Sunday, September 2, 2007

Number of Uninsured Rises

Number of uninsured up despite an increase in household income and decline in poverty rate

August 28, 2007 - US Census Bureau News - Real median household income in the United States climbed between 2005 and 2006, reaching $48,200, according to a report released today by the U.S. Census Bureau. This is the second consecutive year that income has risen.

Meanwhile, the nation’s official poverty rate declined for the first time this decade, from 12.6 percent in 2005 to 12.3 percent in 2006. There were 36.5 million people in poverty in 2006, not statistically different from 2005. The number of people without health insurance coverage rose from 44.8 million (15.3 percent) in 2005 to 47 million (15.8 percent) in 2006.

Despite the favorable conditions, the number of uninsured Americans rose up. Following are the highlights of the US Census Bureau Report pertaining to health insurance coverage in the United States for 2006.

• Both the percentage and the number of people without health insurance increased in 2006. The percentage without health insurance increased from 15.3 percent in 2005 to 15.8 percent in 2006, and the number of uninsured increased from 44.8 million to 47.0 million.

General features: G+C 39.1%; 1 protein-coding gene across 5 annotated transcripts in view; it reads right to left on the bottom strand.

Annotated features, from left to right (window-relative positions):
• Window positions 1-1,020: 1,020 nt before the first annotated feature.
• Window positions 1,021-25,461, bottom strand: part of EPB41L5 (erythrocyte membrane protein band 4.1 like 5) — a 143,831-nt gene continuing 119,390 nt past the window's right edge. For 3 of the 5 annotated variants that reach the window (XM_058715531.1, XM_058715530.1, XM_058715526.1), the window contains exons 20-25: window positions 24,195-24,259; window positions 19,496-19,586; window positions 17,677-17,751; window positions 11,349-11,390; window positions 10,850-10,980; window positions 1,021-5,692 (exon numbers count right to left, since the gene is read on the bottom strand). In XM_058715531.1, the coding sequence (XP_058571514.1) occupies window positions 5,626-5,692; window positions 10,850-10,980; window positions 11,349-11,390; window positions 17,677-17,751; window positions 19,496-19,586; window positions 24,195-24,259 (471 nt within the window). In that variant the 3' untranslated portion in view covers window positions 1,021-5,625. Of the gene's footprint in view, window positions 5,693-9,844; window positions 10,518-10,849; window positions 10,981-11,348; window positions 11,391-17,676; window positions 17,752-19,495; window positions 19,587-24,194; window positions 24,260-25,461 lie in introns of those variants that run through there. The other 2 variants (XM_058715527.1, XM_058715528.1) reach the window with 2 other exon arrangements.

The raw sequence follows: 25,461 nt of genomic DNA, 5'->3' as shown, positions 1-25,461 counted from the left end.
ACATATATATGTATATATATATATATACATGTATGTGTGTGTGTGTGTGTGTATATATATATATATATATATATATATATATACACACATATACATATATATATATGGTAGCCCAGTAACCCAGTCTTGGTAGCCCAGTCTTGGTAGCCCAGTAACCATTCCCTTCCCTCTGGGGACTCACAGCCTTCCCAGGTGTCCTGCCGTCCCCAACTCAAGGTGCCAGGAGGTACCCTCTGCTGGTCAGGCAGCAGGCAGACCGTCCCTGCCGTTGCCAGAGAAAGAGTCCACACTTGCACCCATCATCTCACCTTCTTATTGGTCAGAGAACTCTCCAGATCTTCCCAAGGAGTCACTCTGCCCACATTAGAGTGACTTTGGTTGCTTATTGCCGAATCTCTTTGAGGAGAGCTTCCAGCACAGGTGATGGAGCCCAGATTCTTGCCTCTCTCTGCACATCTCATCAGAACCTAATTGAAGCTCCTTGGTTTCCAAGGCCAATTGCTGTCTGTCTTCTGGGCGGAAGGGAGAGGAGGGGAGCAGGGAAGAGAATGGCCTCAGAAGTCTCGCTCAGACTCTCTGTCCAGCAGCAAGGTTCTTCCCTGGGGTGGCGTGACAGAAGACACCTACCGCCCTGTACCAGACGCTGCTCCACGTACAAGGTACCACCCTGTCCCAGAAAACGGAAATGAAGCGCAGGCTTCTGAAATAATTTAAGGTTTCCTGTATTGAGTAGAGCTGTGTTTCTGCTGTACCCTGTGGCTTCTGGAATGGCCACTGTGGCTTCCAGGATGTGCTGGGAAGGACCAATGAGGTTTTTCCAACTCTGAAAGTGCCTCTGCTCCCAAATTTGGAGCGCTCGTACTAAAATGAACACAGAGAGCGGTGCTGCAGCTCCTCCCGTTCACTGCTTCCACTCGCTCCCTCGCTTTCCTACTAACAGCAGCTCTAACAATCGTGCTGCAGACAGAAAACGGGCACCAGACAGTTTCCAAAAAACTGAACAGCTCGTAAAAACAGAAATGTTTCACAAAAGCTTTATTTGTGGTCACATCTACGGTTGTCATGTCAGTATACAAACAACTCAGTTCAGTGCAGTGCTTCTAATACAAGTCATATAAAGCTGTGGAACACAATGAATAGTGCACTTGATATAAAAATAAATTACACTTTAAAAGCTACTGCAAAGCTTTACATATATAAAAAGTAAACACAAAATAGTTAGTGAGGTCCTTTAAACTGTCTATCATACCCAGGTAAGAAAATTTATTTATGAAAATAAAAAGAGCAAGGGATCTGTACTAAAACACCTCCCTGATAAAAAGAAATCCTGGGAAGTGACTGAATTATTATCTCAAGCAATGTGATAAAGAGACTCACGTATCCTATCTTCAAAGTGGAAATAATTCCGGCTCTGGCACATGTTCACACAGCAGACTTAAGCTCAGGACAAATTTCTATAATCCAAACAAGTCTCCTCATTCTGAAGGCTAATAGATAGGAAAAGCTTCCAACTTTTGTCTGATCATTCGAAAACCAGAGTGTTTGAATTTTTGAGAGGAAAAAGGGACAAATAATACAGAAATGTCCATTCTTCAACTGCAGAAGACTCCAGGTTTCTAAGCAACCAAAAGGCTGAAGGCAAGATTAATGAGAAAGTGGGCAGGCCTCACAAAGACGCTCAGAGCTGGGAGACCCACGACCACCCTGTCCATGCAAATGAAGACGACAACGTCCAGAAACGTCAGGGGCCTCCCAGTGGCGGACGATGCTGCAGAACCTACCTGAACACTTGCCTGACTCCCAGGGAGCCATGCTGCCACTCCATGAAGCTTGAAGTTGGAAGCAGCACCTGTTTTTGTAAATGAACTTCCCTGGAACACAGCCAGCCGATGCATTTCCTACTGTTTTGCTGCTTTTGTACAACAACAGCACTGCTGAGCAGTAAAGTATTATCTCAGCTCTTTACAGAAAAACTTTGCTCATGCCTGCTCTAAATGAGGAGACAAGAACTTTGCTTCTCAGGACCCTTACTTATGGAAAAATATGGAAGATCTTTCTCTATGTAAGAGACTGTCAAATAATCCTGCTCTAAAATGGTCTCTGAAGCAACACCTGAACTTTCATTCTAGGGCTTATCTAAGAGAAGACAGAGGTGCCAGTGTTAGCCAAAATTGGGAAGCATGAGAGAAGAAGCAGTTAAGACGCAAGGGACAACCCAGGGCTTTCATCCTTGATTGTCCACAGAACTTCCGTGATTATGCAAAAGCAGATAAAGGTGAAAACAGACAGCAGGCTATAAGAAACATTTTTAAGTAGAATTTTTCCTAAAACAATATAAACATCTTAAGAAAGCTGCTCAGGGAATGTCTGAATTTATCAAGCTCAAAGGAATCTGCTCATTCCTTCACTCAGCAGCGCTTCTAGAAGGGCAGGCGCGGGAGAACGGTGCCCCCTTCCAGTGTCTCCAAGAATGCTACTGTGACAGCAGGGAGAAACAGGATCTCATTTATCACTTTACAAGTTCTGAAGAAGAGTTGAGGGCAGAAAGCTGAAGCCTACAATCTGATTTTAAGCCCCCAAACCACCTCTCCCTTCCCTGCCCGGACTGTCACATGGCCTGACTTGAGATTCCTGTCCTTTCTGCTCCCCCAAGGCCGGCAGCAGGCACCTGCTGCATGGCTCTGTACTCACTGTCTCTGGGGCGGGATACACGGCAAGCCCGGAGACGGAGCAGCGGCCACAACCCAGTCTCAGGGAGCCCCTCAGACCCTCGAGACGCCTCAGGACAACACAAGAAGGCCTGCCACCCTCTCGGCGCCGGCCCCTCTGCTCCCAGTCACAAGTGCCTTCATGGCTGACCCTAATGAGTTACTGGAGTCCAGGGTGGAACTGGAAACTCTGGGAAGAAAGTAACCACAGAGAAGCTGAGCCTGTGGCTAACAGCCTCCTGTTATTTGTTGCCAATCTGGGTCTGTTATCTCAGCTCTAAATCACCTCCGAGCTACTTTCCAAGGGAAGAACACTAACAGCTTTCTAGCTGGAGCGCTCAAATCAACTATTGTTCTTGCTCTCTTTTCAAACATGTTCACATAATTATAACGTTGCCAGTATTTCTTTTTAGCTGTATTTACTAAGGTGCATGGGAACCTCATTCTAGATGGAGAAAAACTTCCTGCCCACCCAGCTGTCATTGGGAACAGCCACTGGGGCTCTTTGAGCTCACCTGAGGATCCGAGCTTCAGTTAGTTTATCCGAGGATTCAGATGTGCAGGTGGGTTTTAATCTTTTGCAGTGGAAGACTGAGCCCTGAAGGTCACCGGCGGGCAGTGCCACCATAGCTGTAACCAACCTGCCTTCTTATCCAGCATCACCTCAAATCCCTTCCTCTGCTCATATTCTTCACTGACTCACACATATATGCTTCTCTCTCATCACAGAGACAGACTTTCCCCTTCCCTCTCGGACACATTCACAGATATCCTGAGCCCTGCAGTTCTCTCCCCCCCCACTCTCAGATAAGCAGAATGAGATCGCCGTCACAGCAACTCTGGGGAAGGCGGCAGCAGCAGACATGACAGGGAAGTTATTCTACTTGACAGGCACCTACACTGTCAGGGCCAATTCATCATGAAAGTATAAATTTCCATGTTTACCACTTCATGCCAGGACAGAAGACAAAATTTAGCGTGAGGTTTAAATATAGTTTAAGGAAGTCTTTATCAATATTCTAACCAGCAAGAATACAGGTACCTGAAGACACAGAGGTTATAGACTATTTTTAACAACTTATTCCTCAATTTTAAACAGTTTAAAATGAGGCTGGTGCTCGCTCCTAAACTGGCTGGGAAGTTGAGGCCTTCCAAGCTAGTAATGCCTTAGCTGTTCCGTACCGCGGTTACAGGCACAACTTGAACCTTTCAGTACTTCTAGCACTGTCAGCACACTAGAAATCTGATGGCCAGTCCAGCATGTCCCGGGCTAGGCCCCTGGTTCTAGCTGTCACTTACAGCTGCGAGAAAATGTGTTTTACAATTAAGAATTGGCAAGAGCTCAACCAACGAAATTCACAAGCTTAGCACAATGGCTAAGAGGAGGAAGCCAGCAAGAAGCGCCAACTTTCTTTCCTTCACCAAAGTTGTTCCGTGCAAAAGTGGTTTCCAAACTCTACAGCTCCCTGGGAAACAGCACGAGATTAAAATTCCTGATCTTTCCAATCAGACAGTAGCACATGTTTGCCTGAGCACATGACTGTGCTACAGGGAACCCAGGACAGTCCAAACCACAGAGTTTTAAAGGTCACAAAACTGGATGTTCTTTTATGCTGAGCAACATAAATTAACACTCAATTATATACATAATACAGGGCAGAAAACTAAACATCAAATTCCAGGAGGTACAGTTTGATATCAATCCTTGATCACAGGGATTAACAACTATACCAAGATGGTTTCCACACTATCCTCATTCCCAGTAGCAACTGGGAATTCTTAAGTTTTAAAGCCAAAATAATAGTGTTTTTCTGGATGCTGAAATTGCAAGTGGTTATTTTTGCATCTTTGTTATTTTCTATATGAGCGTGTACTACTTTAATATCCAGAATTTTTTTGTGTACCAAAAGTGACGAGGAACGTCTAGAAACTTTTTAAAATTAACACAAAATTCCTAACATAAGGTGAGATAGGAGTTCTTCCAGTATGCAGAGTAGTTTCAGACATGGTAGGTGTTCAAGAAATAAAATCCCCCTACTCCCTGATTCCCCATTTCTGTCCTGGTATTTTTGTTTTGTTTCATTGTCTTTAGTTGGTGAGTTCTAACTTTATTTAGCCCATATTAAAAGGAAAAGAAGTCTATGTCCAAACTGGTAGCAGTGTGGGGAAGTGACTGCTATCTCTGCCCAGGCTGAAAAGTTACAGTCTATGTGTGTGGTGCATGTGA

• The percentage of people covered by employment-based health insurance decreased to 59.7 percent in 2006, from 60.2 percent in 2005.

• The percentage of people covered by government health programs decreased to 27.0 percent in 2006, from 27.3 percent in 2005. The percentage and the number of people covered by Medicaid were statistically unchanged at 12.9 percent and 38.3 million, respectively, in 2006.

• The percentage and the number of children under 18 years old without health insurance increased to 11.7 percent and 8.7 million in 2006 (from 10.9 percent and 8.0 million, respectively, in 2005) (Table 6). With an uninsured rate in 2006 at 19.3 percent, children in poverty were more likely to be uninsured than all children.

Source: US Census Bureau

Medical Tourism is the answer to the healthcare needs of uninsured Americans.

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